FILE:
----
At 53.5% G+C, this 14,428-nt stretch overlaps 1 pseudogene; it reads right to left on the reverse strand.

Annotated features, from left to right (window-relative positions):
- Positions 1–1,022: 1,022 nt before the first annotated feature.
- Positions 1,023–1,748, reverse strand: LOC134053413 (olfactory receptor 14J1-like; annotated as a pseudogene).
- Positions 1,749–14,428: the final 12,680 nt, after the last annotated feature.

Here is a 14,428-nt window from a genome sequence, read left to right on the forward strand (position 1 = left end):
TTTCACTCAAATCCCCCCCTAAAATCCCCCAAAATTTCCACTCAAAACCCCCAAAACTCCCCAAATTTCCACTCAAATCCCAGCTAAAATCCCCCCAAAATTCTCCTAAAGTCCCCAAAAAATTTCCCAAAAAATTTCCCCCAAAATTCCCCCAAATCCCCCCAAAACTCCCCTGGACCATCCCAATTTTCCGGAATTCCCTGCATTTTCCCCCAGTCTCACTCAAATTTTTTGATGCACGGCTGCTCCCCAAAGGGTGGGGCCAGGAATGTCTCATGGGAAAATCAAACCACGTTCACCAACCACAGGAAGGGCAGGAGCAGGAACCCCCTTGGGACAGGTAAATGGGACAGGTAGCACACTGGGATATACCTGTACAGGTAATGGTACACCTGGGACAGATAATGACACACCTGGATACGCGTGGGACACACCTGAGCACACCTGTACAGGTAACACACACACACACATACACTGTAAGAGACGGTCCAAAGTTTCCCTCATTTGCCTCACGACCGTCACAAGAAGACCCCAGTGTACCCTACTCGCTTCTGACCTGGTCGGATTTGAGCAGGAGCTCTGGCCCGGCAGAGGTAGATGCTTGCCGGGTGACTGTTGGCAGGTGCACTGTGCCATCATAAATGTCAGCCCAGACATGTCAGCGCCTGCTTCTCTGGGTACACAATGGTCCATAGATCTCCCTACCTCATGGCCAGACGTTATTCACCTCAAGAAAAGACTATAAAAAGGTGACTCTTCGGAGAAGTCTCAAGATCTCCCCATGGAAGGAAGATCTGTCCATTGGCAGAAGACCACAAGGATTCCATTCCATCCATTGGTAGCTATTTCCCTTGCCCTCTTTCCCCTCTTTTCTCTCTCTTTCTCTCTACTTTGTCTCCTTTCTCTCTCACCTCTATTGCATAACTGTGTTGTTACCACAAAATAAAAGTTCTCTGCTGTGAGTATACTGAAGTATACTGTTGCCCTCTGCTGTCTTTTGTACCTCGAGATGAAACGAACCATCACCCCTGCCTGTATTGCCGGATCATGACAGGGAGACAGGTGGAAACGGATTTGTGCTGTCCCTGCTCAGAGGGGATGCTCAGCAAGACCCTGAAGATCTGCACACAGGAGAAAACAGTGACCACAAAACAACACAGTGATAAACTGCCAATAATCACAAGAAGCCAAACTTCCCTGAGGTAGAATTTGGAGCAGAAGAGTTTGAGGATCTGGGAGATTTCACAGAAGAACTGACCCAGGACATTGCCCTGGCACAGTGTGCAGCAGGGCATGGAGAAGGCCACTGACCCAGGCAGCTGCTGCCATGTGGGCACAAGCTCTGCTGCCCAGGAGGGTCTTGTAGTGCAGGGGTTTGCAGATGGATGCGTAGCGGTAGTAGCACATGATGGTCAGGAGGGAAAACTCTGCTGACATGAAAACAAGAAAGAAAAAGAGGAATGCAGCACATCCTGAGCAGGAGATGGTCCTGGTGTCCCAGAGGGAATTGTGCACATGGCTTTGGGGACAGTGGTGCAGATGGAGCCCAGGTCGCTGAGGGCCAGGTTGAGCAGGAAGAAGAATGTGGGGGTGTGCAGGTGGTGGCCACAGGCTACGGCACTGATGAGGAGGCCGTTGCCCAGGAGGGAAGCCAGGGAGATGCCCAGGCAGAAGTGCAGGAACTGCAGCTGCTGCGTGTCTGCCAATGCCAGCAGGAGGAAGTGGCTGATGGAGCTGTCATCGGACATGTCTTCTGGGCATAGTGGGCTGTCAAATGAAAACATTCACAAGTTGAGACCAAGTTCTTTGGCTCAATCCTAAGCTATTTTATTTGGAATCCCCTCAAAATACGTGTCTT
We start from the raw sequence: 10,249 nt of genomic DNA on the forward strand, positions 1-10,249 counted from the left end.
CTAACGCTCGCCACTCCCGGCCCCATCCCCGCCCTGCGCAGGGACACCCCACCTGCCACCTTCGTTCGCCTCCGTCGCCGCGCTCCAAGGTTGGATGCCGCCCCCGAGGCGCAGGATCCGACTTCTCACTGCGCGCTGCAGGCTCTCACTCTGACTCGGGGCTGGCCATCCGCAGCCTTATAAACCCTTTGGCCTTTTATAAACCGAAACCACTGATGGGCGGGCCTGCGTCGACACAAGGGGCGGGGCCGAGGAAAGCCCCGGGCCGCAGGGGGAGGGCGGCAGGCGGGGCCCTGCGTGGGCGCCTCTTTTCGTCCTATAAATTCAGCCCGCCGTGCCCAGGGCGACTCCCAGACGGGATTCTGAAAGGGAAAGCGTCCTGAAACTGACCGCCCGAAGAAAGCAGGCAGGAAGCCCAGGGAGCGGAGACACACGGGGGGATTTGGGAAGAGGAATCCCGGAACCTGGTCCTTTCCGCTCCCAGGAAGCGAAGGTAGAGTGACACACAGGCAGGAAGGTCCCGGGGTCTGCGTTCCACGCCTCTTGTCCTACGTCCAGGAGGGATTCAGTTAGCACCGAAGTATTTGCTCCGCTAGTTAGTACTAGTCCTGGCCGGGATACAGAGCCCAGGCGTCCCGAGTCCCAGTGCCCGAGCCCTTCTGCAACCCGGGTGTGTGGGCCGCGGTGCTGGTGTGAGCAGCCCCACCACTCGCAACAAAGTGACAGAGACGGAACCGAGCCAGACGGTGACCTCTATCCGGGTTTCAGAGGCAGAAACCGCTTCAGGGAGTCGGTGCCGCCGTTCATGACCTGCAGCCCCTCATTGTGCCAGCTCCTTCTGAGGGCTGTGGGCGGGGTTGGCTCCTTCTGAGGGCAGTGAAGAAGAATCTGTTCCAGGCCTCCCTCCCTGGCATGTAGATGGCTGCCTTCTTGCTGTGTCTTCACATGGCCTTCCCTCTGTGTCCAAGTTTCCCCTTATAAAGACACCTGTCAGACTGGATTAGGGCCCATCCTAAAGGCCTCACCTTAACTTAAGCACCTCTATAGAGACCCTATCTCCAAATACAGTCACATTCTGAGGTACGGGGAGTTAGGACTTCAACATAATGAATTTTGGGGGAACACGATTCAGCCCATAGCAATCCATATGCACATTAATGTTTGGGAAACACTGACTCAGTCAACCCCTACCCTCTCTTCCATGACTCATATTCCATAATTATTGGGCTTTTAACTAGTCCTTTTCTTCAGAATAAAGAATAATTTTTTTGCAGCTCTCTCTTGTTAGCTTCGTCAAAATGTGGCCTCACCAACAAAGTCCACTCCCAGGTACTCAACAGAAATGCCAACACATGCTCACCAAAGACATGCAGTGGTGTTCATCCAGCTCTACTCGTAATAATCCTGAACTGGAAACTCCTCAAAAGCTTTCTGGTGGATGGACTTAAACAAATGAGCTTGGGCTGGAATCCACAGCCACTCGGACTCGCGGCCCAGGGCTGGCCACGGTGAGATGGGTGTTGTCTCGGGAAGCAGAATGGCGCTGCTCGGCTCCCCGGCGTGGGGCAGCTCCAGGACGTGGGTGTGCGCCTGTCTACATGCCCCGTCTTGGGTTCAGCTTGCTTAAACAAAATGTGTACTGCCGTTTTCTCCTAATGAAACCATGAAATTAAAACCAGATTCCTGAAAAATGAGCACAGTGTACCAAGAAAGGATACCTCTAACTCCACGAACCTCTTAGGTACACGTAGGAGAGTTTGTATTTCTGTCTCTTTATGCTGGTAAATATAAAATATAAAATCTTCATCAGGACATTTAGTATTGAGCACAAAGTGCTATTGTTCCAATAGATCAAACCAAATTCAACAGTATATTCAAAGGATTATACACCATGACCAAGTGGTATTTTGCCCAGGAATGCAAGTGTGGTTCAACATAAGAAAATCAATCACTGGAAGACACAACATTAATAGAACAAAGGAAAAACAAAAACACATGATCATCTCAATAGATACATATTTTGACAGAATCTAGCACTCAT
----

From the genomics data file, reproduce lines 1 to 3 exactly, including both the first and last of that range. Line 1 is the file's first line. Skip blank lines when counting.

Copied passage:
At 53.5% G+C, this 14,428-nt stretch overlaps 1 pseudogene; it reads right to left on the reverse strand.

Annotated features, from left to right (window-relative positions):
- Positions 1–1,022: 1,022 nt before the first annotated feature.